The national minimum wage to rise to £6.50
The national minimum wage is being raised to £6.50 an hour from October this year.
The increase follows a recommendation by the Low Pay Commission that the minimum wage should be increased by 3%.
Business secretary Vince Cable said: “The recommendations I have accepted today mean that low-paid workers will enjoy the biggest cash increase in their take-home pay since 2008.”
The change represents the first time in six years that the minimum wage has increased above inflation, which currently stands at 1.9%. The rise of 19p per hour will benefit one million workers across the UK.
The rates for those aged 18 to 20 and 16 to 17 years old will both increase by 2% to £5.13 per hour and £3.79 per hour respectively.
Furthermore, apprentices will receive a extra 5p, raising their wages to £2.73 per hour.
Announcing the changes today, Mr Cable suggested that all businesses should consider sharing the benefits of increasing prosperity.
He said: “I urge businesses to consider how all their staff – not just those on the minimum wage – can enjoy the benefits of recovery.”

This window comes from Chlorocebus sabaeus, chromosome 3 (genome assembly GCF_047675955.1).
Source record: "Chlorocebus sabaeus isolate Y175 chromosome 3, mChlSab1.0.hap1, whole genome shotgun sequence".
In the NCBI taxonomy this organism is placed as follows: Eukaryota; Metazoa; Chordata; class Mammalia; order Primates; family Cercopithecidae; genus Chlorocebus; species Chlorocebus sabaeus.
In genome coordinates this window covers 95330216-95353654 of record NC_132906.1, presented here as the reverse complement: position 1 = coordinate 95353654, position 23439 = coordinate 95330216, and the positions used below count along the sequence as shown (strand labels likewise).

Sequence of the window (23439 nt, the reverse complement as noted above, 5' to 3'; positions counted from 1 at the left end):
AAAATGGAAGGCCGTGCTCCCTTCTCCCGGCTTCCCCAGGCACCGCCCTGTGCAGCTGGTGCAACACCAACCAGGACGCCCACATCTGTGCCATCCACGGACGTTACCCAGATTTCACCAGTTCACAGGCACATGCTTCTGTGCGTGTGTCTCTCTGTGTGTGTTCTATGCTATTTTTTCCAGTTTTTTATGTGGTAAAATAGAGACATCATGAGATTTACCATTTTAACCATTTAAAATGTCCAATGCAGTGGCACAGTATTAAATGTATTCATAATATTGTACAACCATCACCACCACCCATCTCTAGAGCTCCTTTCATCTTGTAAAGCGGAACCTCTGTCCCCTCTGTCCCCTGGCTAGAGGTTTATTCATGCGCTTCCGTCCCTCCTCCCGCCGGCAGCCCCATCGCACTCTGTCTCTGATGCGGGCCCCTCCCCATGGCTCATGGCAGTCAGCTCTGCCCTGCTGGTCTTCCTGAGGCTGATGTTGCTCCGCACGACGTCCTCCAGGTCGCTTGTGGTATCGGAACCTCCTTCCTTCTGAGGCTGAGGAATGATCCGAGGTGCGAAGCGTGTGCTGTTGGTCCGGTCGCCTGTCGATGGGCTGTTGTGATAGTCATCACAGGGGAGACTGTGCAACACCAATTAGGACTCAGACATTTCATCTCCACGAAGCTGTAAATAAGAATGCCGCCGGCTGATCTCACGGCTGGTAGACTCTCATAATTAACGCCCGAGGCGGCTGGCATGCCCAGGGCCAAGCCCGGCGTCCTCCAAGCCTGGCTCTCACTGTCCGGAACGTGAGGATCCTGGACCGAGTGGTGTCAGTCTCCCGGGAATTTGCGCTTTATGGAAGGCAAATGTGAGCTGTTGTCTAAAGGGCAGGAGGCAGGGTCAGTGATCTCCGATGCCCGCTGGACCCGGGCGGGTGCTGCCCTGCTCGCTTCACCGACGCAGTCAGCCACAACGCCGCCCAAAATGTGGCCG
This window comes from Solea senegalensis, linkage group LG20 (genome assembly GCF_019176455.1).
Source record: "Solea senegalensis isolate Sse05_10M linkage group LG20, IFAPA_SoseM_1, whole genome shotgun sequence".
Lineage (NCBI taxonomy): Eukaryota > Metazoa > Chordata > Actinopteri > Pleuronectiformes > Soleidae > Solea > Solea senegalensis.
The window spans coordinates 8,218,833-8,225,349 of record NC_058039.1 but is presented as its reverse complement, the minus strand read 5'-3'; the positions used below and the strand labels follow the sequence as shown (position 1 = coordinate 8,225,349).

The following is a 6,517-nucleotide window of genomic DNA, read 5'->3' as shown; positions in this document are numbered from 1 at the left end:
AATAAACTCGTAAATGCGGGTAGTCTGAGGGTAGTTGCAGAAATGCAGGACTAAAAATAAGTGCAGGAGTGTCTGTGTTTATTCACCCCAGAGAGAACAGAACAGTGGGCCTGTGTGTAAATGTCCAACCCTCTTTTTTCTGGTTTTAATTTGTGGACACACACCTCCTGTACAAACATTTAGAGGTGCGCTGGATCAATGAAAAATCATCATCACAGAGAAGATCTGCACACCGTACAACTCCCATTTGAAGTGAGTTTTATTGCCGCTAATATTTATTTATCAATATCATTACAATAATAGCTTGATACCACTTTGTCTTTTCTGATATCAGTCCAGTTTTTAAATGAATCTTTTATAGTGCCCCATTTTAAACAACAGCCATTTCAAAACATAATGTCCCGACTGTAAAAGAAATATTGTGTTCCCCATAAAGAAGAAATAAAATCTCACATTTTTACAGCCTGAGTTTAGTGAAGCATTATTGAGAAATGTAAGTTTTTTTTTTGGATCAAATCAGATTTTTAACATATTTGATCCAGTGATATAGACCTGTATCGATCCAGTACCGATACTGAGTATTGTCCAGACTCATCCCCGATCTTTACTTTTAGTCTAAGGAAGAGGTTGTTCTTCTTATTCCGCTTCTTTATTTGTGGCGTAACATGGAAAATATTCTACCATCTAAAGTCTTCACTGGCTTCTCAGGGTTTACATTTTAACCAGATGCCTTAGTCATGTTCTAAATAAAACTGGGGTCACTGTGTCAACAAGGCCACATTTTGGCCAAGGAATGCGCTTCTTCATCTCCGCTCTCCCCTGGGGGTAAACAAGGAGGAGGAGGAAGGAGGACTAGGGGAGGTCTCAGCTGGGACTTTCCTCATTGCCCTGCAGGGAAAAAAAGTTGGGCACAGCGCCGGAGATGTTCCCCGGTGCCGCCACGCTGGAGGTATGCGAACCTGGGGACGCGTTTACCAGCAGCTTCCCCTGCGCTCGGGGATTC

The minimum wage remains controversial with even its founder suggesting it needs major reform.
Professor Sir George Bain, founding chair of the Low Pay Commission said: “The minimum wage had become a blunt instrument and that many employers could now afford to pay their employees much more. If you set it at the living wage, which is about £7.65 an hour, you would cause massive unemployment in areas like retail and social care. But there’s only about five sectors where this is true. There’s a whole range of sectors where you could easily afford to pay more than the minimum wage.”
Despite the increase, the national minimum wage remains well below the definition of low pay set by the Organisation for Economic Co-operation and Development (OECD).
The OECD defines low pay as wages below two-third of the median full-time hourly wage, which amounts to £7.71 an hour.
Currently five million full-time workers in the UK are earning less than this value.
The minimum wage continues to be significantly below the living wage, which is £8.80 an hour in London and £7.65 in the rest of the UK.
The current rise could pave the way for the national minimum wage reaching £7 an hour by October 2015, as suggested by the Chancellor earlier this year.